YouTube Incognito sessions influence home feed recommendations, despite Google’s claims that they’re private

Fresh evidence shows that Incognito searches and viewing habits impact future home feed recommendations.

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YouTube says “Everything you do while in Incognito mode is private.” It describes its app’s Incognito mode as something that “lets you browse in a session that your account search and watch history won’t reflect” and adds that “when you turn off Incognito, your search and watch history is cleared.”

However, new evidence suggests that this Incognito mode is not as private as YouTube makes it seem and that watch history from Incognito sessions actually influences users’ future home feed recommendations.

Incognito mode is a mode within the YouTube app that’s supposed to allow users to browse, with their activity being cleared at the end of a session.

The evidence was discovered by Muhammad Rafay Aleem who said that he’s always felt “YouTube’s incognito mode is not so incognito” and so he decided to run a test. For the test, Rafay Aleem deleted and reinstalled the YouTube app on his phone which was running iOS 13.2.3. He then logged into his YouTube account and opened and closed several Incognito sessions.

YouTube’s description of Incognito mode suggests that Rafay Aleem’s search and watch history should be cleared after each Incognito session and have no impact on his subsequent Incognito sessions. However, Rafay Aleem found that his activity in the first Incognito session influenced his home feed recommendations in future Incognito sessions.

In the first Incognito session, Rafay Aleem said that the home feed recommendations seemed random. After looking at the home feed, he searched for “Formula 1,” scrolled through the search results, watched one of the Formula 1 videos from the search results for around 10 seconds, and then closed the Incognito session.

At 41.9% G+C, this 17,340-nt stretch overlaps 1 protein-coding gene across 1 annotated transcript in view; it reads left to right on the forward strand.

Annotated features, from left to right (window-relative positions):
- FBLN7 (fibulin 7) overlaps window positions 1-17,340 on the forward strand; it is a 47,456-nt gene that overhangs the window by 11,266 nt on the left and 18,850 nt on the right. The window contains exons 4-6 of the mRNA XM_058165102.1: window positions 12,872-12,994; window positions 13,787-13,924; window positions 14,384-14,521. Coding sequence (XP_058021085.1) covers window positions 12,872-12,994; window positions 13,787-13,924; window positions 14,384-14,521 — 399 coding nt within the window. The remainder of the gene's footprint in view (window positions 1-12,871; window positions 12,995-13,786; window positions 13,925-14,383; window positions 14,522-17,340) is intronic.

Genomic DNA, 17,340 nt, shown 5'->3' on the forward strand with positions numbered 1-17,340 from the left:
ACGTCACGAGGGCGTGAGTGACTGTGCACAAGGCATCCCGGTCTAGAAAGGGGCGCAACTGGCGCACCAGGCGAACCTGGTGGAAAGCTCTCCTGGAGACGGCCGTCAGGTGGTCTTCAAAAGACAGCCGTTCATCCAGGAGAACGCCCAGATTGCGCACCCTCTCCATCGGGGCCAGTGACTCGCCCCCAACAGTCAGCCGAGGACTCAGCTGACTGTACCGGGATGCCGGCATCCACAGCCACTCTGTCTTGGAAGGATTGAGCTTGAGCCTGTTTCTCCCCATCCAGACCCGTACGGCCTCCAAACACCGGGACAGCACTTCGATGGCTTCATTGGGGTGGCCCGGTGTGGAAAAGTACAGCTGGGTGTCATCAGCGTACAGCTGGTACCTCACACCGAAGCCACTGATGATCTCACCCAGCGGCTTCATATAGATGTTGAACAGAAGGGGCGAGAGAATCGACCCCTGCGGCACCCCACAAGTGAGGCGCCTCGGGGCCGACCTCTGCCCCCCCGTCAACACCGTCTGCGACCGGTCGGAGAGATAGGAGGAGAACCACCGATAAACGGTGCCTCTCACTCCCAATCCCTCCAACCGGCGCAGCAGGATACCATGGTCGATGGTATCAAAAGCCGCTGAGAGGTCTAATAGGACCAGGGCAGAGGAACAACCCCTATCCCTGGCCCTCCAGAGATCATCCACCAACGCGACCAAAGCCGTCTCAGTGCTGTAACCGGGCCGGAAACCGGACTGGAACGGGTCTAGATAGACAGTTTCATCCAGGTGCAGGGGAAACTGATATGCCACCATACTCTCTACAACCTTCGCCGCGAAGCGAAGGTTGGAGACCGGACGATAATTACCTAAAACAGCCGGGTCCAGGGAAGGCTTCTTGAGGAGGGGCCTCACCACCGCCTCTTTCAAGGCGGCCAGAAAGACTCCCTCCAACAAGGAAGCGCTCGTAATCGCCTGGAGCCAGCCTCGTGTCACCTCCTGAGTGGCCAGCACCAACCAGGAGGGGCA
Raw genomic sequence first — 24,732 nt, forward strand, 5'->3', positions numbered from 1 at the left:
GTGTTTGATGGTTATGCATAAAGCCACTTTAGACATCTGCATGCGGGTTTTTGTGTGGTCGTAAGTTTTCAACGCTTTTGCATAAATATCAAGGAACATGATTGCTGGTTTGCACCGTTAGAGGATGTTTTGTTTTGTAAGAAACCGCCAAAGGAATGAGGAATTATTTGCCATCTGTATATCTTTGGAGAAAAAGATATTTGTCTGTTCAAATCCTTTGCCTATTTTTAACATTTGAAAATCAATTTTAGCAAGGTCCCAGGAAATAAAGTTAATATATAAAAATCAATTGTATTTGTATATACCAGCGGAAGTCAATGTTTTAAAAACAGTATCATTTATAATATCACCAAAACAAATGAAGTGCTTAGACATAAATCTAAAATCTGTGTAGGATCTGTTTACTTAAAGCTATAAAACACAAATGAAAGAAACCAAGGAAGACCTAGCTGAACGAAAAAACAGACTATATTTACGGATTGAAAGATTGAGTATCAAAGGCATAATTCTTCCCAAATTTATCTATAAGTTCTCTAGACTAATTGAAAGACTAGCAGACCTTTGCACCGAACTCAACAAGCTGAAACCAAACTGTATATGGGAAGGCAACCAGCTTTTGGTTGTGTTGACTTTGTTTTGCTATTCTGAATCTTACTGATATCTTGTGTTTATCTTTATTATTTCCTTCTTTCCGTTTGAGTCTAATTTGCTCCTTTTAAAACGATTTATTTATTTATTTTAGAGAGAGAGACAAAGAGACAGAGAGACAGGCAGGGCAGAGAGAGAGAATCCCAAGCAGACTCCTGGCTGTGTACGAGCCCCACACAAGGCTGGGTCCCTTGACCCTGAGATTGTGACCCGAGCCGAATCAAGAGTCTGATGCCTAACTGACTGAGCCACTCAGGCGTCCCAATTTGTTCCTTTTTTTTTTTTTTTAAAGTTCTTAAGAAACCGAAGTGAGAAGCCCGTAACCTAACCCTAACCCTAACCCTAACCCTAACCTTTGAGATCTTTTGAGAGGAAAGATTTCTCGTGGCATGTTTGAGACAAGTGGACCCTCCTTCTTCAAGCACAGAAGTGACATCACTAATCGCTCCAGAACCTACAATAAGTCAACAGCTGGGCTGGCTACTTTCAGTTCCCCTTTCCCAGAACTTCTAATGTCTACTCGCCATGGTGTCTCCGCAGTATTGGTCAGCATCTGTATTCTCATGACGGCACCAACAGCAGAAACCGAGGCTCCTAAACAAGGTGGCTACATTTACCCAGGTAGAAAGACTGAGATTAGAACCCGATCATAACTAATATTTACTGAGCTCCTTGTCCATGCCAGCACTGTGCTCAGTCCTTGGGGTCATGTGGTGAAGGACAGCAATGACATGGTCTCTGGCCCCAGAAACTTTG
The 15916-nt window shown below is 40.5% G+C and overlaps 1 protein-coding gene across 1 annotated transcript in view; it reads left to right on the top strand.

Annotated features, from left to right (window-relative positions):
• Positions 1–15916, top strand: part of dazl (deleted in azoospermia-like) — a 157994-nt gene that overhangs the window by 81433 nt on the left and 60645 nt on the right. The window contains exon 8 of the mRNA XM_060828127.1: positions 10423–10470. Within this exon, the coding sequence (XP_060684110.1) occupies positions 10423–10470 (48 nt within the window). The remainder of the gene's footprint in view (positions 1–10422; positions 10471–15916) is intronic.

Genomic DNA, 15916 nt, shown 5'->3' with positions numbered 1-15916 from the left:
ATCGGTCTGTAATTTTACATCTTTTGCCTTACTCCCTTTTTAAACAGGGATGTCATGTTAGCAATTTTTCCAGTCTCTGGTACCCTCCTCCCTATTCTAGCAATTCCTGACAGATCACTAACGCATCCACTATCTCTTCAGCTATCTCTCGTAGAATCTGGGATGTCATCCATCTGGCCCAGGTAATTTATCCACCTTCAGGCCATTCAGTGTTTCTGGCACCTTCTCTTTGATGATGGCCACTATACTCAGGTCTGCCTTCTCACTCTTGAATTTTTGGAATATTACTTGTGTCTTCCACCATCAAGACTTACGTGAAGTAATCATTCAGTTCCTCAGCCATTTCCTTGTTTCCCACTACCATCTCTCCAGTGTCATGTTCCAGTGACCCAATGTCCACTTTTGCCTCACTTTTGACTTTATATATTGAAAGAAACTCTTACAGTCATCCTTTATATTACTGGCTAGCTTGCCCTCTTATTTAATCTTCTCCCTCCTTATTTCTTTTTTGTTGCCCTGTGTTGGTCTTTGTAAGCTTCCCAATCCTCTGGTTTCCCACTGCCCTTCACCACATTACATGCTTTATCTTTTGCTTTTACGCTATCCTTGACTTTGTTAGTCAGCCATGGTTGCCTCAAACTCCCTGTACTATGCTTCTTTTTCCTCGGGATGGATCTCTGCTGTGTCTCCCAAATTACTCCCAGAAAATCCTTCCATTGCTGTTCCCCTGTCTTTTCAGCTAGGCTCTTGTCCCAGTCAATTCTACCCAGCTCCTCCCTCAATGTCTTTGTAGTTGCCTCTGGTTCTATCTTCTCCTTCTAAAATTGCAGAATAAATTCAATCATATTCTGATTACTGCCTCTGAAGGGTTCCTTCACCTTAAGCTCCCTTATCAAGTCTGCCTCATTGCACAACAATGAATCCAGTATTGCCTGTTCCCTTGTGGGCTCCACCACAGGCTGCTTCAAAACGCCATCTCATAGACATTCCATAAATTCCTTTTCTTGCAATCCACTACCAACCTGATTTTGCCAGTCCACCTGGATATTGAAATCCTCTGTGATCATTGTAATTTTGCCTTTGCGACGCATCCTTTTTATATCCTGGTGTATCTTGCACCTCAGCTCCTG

Next, Rafay Aleem opened a fresh Incognito session and noticed that there was a Formula 1 video right at the top of his home feed and another Formula 1 video further down the feed.

In this session, he searched for “Toronto” and “Toronto apartment” and scrolled through the search results. He then closed the Incognito session without watching any of the videos.

Finally, Rafay Aleem opened a third fresh Incognito session and scrolled through the home feed which this time contained six different Formula 1 videos.

We replicated Rafay Aleem’s test and noticed similar results with the first Incognito session showing no Formula 1 recommendations in our home feed and subsequent Incognito sessions showing a steadily increasing number of Formula 1 videos in the home feed.

Rafay Aleem discovered Formula 1 YouTube videos in the home feed after having previously using Incognito mode to search for “Formula 1”. Reclaim The Net confirmed this test.

These test results suggest that watch history is collected during Incognito sessions and that this data is used to determine home feed recommendations in future Incognito sessions.

Not only does this seem to contradict YouTube’s description of Incognito mode but Rafay Aleem adds that “Youtube not respecting the choice of a user to go private as part of it’s own provided feature is extremely misleading.”

Recent research on misconceptions about private browsing modes suggests that 56.3% of people believe that their search queries are not saved while in private browsing modes, even if they’re logged into their Google account.

These tests revealing that YouTube watch history does influence home feed recommendations in the supposedly private Incognito mode come just a few months after experts warned that Google’s new delete history feature is almost useless for privacy. With this delete history feature, the critics and experts claim that Google has already extracted the most valuable data by the time it has been auto-deleted.

Google/YouTube have been approached for comment.

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